Again, we agree with Appellants that they have shown that cellular telephone bills of an agency are, absent a statutory exception, public records subject to disclosure under the Right-to-Know Act. However, we reject Appellants' argument that the statutory exception does not apply unless the agency establishes, with specific evidence as to each piece of information or data, that the exception has been met. Quite simply, we have never held that the requisite balancing test is utilized only after the agency has established, through particular and item-specific evidence, that the challenged information in an otherwise public record definitively meets one of the exceptions set forth at 65 P.S. § 66.1. On the contrary, if anything, our case law has recognized that there are certain types of information whose disclosure, by their very nature, would operate to the prejudice or impairment of a person's privacy, reputation, or personal security, and thus intrinsically possess a palpable weight that can be balanced by a court against those competing factors that favor disclosure. Private telephone numbers are one such type.*fn4
In Sapp Roofing Co. v. Sheet Metal Workers' International Assoc., 713 A.2d 627 (Pa. 1998), (plurality), this Court considered whether payroll records for contractual work on three school district buildings, which records the contractor had submitted to the school district to comply with the Prevailing Wage Act,*fn5 were public records under the Right-to-Know Act. With the stated intent of ensuring that the contractor, who was non-union, had complied with the Prevailing Wage Act, the union sought records that contained the names and addresses of the contractor's employees, their social security numbers, job positions, rate of pay, and hours worked on the jobs. Id. at 628. Four of five justices participating in the decision agreed that the payroll records were public records because they evidenced a disbursement by the school district. See id. at 629. However, this Court then went on to consider "whether the records requested by the union [ ] would potentially impair the personal security of [the contractor's] employees and whether that potential impairment outweighs the public interest in the dissemination of the records." Id. Noting that the disclosure of the employees' personal information, which we specifically identified as "names, addresses, social security numbers, and [tele]phone numbers," would reveal little or nothing about the school district's compliance with the Prevailing Wage Act, the plurality opinion concluded that this personal information could not be released because the public interest involved in the personal information was weak and the privacy interest was strong. Id. at 630 (emphasis added).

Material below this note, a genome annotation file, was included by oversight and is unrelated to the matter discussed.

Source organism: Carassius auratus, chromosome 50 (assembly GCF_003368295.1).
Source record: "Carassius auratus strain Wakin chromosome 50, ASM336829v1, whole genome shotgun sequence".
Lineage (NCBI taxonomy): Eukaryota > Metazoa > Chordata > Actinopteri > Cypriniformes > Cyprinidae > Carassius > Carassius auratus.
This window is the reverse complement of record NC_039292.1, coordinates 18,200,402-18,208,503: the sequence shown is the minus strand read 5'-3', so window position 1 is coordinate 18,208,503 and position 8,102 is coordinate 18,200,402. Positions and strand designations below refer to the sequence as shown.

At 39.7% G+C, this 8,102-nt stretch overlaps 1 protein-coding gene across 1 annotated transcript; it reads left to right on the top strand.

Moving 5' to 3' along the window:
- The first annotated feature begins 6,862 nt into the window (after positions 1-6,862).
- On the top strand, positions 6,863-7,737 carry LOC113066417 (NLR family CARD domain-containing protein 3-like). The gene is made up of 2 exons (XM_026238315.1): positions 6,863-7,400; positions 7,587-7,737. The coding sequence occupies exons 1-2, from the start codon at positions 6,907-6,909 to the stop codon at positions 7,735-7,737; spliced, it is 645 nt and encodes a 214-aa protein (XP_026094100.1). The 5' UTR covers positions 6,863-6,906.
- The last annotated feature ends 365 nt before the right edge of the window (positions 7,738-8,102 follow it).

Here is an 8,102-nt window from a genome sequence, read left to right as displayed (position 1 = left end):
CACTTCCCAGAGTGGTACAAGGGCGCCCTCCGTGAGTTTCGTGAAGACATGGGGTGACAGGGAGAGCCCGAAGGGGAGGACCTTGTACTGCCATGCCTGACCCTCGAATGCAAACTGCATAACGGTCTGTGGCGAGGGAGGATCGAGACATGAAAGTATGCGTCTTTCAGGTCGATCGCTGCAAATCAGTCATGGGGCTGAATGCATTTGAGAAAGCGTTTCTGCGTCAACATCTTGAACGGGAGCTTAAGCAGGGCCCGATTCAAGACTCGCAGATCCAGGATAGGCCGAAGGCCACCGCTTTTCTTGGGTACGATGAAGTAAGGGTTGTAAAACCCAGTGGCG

Thus, in Sapp Roofing, a plurality of this Court recognized that general categories of information (i.e., names, addresses, social security numbers, and telephone numbers) could be excluded from public release if the balanced tilted in favor of non-disclosure. Notably, no justice participating in Sapp Roofing determined that the agency was required to prove, with respect to each individual name, address, social security number, or telephone number, that disclosure would operate to the prejudice or impairment of a person's reputation or personal security.
In Pennsylvania State University, supra, we held that the public had the right to know the names, salaries, and service histories of state university employees who participated in the Commonwealth retirement fund; however, the required disclosure did not extend to information "pertinent to" a person's "personal security," such as addresses, telephone numbers, or social security numbers. Id. at 534, 540. Again, we did not hold that the agency was required to prove, with respect to each individual address, social security number, or telephone number, that disclosure would operate to the prejudice or impairment of that person's reputation or personal security. Rather, it was clear from our holding that the very nature of such information may render disclosure thereof by an agency a threat to privacy, reputation, or personal security. Thus, telephone numbers may be barred from disclosure should the balance tip in favor of protecting privacy, reputation, or personal security rights over the right of the public to view this information.